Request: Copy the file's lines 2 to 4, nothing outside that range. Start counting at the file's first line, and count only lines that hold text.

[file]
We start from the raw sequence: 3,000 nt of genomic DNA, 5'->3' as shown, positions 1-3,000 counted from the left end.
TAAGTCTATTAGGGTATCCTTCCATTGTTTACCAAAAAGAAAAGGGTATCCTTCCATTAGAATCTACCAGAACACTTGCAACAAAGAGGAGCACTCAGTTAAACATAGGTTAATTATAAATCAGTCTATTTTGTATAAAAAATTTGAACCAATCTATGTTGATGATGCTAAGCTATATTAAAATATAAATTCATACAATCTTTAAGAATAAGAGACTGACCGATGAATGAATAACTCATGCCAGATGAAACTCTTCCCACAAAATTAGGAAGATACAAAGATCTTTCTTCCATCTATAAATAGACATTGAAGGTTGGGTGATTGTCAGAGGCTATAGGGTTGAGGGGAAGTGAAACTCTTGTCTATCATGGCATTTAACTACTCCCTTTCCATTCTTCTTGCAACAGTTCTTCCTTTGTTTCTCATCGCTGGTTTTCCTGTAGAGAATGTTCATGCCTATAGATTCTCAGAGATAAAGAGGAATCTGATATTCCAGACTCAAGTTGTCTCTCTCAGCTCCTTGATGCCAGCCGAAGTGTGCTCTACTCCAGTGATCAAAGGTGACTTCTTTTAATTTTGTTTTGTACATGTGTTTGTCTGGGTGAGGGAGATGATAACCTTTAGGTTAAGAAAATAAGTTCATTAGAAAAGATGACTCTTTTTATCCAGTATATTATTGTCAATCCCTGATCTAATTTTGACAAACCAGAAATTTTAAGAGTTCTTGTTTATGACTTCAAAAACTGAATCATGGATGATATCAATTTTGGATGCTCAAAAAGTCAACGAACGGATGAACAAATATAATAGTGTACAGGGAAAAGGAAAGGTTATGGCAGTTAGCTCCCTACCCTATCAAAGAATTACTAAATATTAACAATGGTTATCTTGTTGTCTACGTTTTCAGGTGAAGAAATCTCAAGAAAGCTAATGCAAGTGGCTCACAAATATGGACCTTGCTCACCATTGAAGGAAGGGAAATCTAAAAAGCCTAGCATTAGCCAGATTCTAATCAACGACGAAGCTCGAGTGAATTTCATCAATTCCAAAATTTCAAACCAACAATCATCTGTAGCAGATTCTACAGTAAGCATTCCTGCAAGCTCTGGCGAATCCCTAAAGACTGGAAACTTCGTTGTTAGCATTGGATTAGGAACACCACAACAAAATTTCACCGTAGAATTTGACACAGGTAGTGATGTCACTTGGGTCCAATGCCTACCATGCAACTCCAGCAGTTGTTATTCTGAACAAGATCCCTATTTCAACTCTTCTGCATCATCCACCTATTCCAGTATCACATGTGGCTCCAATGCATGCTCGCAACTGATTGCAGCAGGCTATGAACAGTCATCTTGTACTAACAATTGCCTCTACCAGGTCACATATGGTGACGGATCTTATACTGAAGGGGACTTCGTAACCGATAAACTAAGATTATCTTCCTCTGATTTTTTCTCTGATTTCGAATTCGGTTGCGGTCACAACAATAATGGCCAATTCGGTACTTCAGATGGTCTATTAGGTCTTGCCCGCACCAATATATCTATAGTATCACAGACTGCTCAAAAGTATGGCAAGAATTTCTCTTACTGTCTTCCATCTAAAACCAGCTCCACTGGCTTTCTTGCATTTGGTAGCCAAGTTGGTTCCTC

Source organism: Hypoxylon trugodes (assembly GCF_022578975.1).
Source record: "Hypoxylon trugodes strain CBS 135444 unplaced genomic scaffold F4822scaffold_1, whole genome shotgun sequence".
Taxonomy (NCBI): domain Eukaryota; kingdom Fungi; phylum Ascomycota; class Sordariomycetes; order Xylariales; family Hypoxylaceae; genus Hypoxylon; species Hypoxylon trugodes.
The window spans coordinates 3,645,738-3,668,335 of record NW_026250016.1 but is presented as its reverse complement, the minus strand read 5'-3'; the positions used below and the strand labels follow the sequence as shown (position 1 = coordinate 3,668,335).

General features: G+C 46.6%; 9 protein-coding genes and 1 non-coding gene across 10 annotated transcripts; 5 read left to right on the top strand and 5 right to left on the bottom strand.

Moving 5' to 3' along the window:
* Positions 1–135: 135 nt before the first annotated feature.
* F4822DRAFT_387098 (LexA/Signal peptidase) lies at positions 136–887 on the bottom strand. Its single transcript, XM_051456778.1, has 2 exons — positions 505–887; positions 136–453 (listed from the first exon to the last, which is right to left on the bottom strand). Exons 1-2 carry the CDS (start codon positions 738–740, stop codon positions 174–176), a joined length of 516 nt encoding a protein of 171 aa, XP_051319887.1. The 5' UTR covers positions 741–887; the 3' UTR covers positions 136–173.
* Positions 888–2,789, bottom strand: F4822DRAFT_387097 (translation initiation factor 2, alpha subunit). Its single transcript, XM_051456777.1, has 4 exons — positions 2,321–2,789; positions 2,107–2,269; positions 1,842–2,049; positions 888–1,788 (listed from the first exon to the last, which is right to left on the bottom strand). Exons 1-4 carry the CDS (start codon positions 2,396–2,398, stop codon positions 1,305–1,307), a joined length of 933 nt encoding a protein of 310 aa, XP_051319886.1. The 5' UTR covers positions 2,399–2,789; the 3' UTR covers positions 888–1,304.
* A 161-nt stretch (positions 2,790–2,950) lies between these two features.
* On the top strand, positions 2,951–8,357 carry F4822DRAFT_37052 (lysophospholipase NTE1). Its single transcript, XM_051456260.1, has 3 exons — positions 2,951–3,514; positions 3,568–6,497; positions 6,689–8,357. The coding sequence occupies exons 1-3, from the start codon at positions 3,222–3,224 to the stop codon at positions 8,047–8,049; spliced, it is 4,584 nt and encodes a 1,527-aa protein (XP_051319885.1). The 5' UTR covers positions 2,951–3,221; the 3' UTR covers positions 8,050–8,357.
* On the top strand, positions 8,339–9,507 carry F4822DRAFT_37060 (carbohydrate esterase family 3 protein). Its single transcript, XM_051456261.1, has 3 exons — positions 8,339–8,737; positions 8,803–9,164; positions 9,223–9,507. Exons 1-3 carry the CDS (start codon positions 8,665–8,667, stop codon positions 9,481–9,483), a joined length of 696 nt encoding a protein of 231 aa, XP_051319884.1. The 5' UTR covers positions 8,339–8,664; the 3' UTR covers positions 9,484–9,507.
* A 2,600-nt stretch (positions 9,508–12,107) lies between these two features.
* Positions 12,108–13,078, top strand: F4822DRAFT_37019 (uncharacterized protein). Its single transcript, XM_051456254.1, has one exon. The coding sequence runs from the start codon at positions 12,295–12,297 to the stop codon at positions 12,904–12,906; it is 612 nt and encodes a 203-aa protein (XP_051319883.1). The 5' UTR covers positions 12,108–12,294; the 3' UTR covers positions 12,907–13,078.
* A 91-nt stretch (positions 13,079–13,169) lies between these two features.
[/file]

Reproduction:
TAAGTCTATTAGGGTATCCTTCCATTGTTTACCAAAAAGAAAAGGGTATCCTTCCATTAGAATCTACCAGAACACTTGCAACAAAGAGGAGCACTCAGTTAAACATAGGTTAATTATAAATCAGTCTATTTTGTATAAAAAATTTGAACCAATCTATGTTGATGATGCTAAGCTATATTAAAATATAAATTCATACAATCTTTAAGAATAAGAGACTGACCGATGAATGAATAACTCATGCCAGATGAAACTCTTCCCACAAAATTAGGAAGATACAAAGATCTTTCTTCCATCTATAAATAGACATTGAAGGTTGGGTGATTGTCAGAGGCTATAGGGTTGAGGGGAAGTGAAACTCTTGTCTATCATGGCATTTAACTACTCCCTTTCCATTCTTCTTGCAACAGTTCTTCCTTTGTTTCTCATCGCTGGTTTTCCTGTAGAGAATGTTCATGCCTATAGATTCTCAGAGATAAAGAGGAATCTGATATTCCAGACTCAAGTTGTCTCTCTCAGCTCCTTGATGCCAGCCGAAGTGTGCTCTACTCCAGTGATCAAAGGTGACTTCTTTTAATTTTGTTTTGTACATGTGTTTGTCTGGGTGAGGGAGATGATAACCTTTAGGTTAAGAAAATAAGTTCATTAGAAAAGATGACTCTTTTTATCCAGTATATTATTGTCAATCCCTGATCTAATTTTGACAAACCAGAAATTTTAAGAGTTCTTGTTTATGACTTCAAAAACTGAATCATGGATGATATCAATTTTGGATGCTCAAAAAGTCAACGAACGGATGAACAAATATAATAGTGTACAGGGAAAAGGAAAGGTTATGGCAGTTAGCTCCCTACCCTATCAAAGAATTACTAAATATTAACAATGGTTATCTTGTTGTCTACGTTTTCAGGTGAAGAAATCTCAAGAAAGCTAATGCAAGTGGCTCACAAATATGGACCTTGCTCACCATTGAAGGAAGGGAAATCTAAAAAGCCTAGCATTAGCCAGATTCTAATCAACGACGAAGCTCGAGTGAATTTCATCAATTCCAAAATTTCAAACCAACAATCATCTGTAGCAGATTCTACAGTAAGCATTCCTGCAAGCTCTGGCGAATCCCTAAAGACTGGAAACTTCGTTGTTAGCATTGGATTAGGAACACCACAACAAAATTTCACCGTAGAATTTGACACAGGTAGTGATGTCACTTGGGTCCAATGCCTACCATGCAACTCCAGCAGTTGTTATTCTGAACAAGATCCCTATTTCAACTCTTCTGCATCATCCACCTATTCCAGTATCACATGTGGCTCCAATGCATGCTCGCAACTGATTGCAGCAGGCTATGAACAGTCATCTTGTACTAACAATTGCCTCTACCAGGTCACATATGGTGACGGATCTTATACTGAAGGGGACTTCGTAACCGATAAACTAAGATTATCTTCCTCTGATTTTTTCTCTGATTTCGAATTCGGTTGCGGTCACAACAATAATGGCCAATTCGGTACTTCAGATGGTCTATTAGGTCTTGCCCGCACCAATATATCTATAGTATCACAGACTGCTCAAAAGTATGGCAAGAATTTCTCTTACTGTCTTCCATCTAAAACCAGCTCCACTGGCTTTCTTGCATTTGGTAGCCAAGTTGGTTCCTC

Source organism: Hypoxylon trugodes (assembly GCF_022578975.1).
Source record: "Hypoxylon trugodes strain CBS 135444 unplaced genomic scaffold F4822scaffold_1, whole genome shotgun sequence".